“Hello, gorgeous" were the first words Barbra Streisand uttered in Funny Girl, the 1968 movie musical about comedian and actor Fanny Brice, as she gazed at herself in a mirror.
Those words would be a good tag line for "Icons of Style" at the John and Mable Ringling Museum of Art. It features 32 designer gowns and ensembles that are — hellooo — gorgeous. And among them is the provocative outfit designed by Arnold Scaasi that Streisand wore in 1969 when she accepted the Academy Award for her Funny Girl performance.
The show is rounded out by dozens of drawings by famous fashion illustrators through the years and a collection of fashion photographs by some of the greats of the 20th century.
The two most spectacular examples of haute couture greet you as you enter the show. Olivier Theyskens created a confection from silk and thousands of feathers that was worn by Nicole Kidman on a 2005 cover of Harper's Bazaar, and John Galliano designed an elaborate interpretation of the Japanese kimono.
Galliano's is probably the most important piece in this show if we base that judgment on the ideals of high fashion. A beige silk sheath with flared hem is encrusted with colored glass crystals, then swathed in a voluminous red sash embroidered with bamboo leaves and chrysanthemums, secured to the bodice with a frog brooch made of Swarovski crystals and gathered in the back like an obi. The draping looks casual, almost spontaneous, but is really the result of a rigorous, flawless design. Not a detail in this dress needs adjustment or change.
The full measure of Galliano's genius, and the full measure of fashion's loss after Dior fired him for his inexcusable anti-Semitic diatribe, is seen in the nearby video of the spring 2007 runway show for the House of Dior, of which this dress was a part. The collection was inspired by origami, Japanese art and the Puccini opera Madame Butterfly and left the hardened editors and fashionistas in attendance "speechless with delight," said one report of the show. I was ready to drag one of the little opera chairs from an adjacent gallery over to the screen and sit through several loops of the video.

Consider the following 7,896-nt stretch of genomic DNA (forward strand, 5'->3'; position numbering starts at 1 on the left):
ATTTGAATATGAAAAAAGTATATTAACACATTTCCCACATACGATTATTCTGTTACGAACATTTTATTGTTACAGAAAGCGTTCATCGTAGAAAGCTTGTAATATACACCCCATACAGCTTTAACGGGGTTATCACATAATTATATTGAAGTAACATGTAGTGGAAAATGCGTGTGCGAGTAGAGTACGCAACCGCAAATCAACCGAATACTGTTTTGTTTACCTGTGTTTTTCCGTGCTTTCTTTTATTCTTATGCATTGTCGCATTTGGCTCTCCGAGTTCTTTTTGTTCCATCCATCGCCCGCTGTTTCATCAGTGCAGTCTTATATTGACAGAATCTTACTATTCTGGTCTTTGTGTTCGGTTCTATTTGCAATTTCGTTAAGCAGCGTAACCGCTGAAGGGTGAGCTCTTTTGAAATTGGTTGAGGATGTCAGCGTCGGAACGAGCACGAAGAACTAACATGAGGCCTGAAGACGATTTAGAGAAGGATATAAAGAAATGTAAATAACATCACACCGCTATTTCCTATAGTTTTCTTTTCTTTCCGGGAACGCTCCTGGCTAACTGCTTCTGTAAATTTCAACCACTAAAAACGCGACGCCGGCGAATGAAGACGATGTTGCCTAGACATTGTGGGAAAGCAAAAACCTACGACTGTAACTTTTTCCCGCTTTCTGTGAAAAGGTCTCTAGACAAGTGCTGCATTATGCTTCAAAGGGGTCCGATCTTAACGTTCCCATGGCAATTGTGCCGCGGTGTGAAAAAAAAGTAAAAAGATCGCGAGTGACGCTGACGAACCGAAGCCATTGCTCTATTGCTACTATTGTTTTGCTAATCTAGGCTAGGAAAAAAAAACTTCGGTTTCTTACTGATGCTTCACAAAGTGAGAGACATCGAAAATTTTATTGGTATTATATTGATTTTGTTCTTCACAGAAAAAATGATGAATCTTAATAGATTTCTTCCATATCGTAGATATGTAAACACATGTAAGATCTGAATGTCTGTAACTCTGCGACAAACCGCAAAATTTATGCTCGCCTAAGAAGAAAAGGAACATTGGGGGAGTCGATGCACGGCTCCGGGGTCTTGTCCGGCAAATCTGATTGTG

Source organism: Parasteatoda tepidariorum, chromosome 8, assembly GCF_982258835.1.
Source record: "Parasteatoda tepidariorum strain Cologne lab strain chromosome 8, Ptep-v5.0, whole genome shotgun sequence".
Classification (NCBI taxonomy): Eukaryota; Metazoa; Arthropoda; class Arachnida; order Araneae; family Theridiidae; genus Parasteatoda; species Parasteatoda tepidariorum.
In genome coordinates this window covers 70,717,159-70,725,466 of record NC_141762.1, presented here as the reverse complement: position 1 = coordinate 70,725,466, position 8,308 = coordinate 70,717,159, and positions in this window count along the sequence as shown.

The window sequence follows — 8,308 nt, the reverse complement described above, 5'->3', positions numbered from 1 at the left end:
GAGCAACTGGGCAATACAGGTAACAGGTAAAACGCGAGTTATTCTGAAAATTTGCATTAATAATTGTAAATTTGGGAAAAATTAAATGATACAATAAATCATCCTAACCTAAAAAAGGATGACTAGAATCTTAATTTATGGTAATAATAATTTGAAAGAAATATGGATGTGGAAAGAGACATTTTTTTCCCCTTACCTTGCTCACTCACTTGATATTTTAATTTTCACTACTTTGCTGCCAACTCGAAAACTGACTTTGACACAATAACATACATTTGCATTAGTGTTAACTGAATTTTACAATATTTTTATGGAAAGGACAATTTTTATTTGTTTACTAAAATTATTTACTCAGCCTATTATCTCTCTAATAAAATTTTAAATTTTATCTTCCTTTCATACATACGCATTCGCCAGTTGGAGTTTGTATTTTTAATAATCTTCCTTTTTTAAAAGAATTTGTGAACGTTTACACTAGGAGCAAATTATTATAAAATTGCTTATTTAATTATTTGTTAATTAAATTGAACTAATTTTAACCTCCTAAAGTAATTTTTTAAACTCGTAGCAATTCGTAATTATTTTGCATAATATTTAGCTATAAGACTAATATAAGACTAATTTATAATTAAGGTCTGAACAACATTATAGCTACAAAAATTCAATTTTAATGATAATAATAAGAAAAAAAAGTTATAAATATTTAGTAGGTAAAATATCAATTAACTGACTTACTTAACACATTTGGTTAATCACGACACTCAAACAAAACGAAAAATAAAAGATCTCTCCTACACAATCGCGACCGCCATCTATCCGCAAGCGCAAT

The aforementioned chairs are accessories in a section of the exhibition that represents the runway, lined up like an audience before the raised platform on which nine mannequins pose. (Those chairs have a practical application, too. Several men sank into them and didn't move while I was there, presumably waiting for their wives or girlfriends to finish their tours.)
Wall text explains the evolution of presenting clothes to clients and writers that, until the 1980s, were usually straightforward walk-arounds by models in the designer's salon or unadorned presentations in a rented space. The presentations became Big Production Numbers in the latter part of the 20th century, led by extravaganzas by Galliano for Dior, Karl Lagerfeld for Chanel and Alexander McQueen for Givenchy. The ever-more-dramatic clothes needed dramatic backdrops.
But the best designers do not operate in a world of smoke and mirrors. The craft of couture is evident in these nine examples, even if we don't always love the outcome. Ralph Rucci's 1998 slinky silk jersey dress may be simple, but that simplicity does not come easily. Chanel is represented by an ankle-length evening gown that also has a simple silhouette. "Martine," as the dress is named (naming is common), is an hourglass-shaped confection whose lines will never be compromised because it is underpinned by a perfectly engineered corset and petticoat. It took several of Lagerfeld's expert seamstresses 165 hours to construct, and that's not counting the application of the sequins, embroidered into white trompe l'oeil knots that cover the fabric.
Azzedine Alaia became famous in the 1980s for his form-fitting clothes. (Remember the scene in the 1995 movie Clueless in which Alicia Silverstone, in a sexy red dress, is mugged at gunpoint in a parking lot? As she is forced to lie down on the concrete, she cries, "This is an Alaia!") A later ensemble of a fitted black coat over a skirt of goat hair from 2006-2007 illustrates why he is revered for his tailoring by celebrities that have included Greta Garbo and Lady Gaga.